Interesting juxtaposition in today's Guardian.
First, there's a very interesting four-page interview with Umberto Eco by Stephen Moss. The great semiotician opines that ' "you [ie the author] are not responsible for perverse readings of your book" ' which might seem like poststructuralist orthodoxy - a text is what the reader/cultural context makes of it, etc - but it's obvious that he thinks his books are misunderstood by what he calls "weak readers". He feels that books are best judged 10 years after publication after reading and re-reading [my italics], an interesting comment in the light of our current quick-fix literary culture, and the way that books drop right out of the public consciousness if they don't have an instant hit. He isn't precious about the film of The Name of the Rose; he is tickled by the fact that a girl went into a bookshop and saw it and said "Oh, they have already made a book out of it [ie the film]." He has a iPad for travelling, but he doesn't think that printed books will die, and puts it nicely: "Not just Peter Pan but my Peter Pan". Above all, he explains the huge success of the erudite The Name of the Rose, which just goes on and on selling, by the fact that "It's only publishers and journalists who believe that people want simple things. People are tired of simple things. They want to be challenged."
Then there's a piece by Laura Barnett on the fact that this year the Christmas literary market is awash with 'women's fiction' about Christmas. As Barnett points out, Dickens wrote Christmas books, but one has to doubt that these books will still be being read, like A Christmas Carol, 170 years after publication (leave alone in Eco's 10-year time frame), since the quote from Hodder and Stoughton editor Isobel Akenhead makes pretty clear that the thematic push is intended as ephemeral, and the books are being sold as ephemeral commodities: "It makes sense to publish for Christmas – that's the one time of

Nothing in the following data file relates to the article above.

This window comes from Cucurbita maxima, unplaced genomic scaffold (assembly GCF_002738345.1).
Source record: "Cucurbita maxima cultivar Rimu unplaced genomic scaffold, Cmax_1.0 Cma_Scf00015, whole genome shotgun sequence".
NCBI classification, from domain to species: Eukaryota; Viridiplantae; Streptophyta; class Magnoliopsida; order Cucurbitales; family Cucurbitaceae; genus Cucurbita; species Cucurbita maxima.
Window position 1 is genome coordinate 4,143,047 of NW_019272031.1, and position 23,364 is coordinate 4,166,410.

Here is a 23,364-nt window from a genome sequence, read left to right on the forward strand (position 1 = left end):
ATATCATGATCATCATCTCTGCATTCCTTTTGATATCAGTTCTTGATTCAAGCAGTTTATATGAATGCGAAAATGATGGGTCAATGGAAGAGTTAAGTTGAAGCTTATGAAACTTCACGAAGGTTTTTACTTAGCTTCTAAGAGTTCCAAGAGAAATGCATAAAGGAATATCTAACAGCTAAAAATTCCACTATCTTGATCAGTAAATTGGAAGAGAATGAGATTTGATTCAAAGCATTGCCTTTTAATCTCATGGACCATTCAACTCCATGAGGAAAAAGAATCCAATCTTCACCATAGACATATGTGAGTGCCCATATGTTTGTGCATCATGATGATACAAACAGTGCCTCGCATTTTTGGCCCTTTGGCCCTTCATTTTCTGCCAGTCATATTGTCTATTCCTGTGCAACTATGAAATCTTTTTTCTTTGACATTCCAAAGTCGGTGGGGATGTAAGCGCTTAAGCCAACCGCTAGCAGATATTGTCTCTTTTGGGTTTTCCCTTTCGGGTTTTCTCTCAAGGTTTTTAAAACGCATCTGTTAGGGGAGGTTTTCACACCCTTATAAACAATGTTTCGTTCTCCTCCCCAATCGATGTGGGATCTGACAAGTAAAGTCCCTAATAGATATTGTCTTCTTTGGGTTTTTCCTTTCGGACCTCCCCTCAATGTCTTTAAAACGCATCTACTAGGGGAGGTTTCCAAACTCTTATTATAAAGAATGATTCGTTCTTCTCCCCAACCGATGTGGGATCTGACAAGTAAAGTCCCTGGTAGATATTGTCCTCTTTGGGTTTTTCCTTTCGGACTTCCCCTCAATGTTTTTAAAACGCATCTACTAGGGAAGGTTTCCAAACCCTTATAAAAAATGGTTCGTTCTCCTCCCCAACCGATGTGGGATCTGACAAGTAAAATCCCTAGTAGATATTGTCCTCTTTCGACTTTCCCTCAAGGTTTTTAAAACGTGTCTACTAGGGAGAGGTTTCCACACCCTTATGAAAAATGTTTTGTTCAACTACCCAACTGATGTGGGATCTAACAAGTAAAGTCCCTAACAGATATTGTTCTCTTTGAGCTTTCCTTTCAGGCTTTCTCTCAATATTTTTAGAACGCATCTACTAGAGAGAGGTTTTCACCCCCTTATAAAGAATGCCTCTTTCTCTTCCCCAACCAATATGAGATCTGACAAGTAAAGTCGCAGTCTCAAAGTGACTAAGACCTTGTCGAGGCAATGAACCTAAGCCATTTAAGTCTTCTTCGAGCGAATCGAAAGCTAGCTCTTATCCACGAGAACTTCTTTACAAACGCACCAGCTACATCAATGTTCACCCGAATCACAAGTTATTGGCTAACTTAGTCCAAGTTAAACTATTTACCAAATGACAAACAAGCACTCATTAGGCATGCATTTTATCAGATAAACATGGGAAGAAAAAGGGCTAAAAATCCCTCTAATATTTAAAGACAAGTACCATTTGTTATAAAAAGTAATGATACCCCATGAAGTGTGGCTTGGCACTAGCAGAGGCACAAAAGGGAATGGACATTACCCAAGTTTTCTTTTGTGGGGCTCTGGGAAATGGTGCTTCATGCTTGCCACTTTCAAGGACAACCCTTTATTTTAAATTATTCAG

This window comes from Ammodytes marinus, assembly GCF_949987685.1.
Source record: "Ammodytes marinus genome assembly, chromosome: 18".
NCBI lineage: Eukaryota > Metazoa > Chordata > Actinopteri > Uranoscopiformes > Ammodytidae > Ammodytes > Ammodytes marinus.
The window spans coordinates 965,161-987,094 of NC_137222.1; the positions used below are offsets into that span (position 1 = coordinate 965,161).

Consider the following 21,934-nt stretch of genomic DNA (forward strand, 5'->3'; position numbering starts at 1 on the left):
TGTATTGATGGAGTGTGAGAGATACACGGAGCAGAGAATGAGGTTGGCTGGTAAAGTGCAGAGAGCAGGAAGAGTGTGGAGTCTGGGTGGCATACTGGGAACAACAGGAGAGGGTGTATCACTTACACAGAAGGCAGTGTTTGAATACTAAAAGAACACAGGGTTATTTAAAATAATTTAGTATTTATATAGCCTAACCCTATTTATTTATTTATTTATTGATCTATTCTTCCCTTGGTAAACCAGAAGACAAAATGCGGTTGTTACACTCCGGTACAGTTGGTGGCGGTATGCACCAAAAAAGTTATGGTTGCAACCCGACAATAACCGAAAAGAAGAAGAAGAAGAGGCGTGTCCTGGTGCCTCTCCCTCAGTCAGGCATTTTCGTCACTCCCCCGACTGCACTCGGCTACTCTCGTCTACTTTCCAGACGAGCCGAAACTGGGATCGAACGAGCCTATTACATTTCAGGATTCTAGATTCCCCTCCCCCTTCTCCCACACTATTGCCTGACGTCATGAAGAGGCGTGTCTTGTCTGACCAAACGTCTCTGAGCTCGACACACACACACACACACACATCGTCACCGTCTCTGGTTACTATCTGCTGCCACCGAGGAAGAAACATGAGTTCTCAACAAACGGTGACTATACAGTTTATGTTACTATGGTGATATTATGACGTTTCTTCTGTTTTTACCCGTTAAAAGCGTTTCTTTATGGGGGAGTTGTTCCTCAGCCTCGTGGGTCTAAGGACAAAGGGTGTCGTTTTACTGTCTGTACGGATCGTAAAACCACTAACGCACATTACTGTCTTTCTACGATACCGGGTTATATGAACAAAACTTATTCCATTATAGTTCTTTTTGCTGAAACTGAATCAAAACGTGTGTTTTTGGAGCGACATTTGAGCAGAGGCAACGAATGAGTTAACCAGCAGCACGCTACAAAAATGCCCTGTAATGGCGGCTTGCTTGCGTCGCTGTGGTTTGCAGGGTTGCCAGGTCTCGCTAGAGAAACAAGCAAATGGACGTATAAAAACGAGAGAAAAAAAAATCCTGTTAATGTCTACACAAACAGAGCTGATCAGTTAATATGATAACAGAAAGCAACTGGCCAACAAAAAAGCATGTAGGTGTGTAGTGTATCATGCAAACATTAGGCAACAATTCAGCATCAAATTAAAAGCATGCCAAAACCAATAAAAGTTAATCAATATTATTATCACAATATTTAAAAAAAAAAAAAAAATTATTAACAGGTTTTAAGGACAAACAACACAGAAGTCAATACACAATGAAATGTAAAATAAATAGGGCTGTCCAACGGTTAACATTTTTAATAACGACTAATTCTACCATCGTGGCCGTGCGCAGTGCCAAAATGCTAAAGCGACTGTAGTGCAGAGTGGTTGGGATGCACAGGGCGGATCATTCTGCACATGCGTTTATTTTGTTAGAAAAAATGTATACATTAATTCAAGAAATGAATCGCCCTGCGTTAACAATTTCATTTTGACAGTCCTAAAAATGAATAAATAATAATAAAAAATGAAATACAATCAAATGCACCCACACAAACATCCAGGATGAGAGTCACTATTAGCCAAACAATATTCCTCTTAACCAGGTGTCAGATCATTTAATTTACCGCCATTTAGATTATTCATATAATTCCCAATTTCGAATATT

year that doesn't seem to have been affected by the general drop-off in
sales of women's fiction. In supermarkets, these books cost little more
than a Paperchase Christmas card; people often seem to buy two of them,
one for themselves and one for their mother, sister or friend. That
doesn't happen at any other time of year." So they're bought like Christmas cards, for the rituals of Christmas (which we all know can be a chore, but hey, we've got to do it), and like Christmas cards, they are a cause of brief delight before being thrown away.
Of course, there's nothing wrong whatsoever with reading purely for entertainment. But it's interesting that Isobel Akenhead says that sales of 'women's fiction' have dropped off generally. Are we simply talking comparative numbers in a market that is nevertheless a major source of income for publishers, or can Eco be right about people wanting other kinds of literature, too?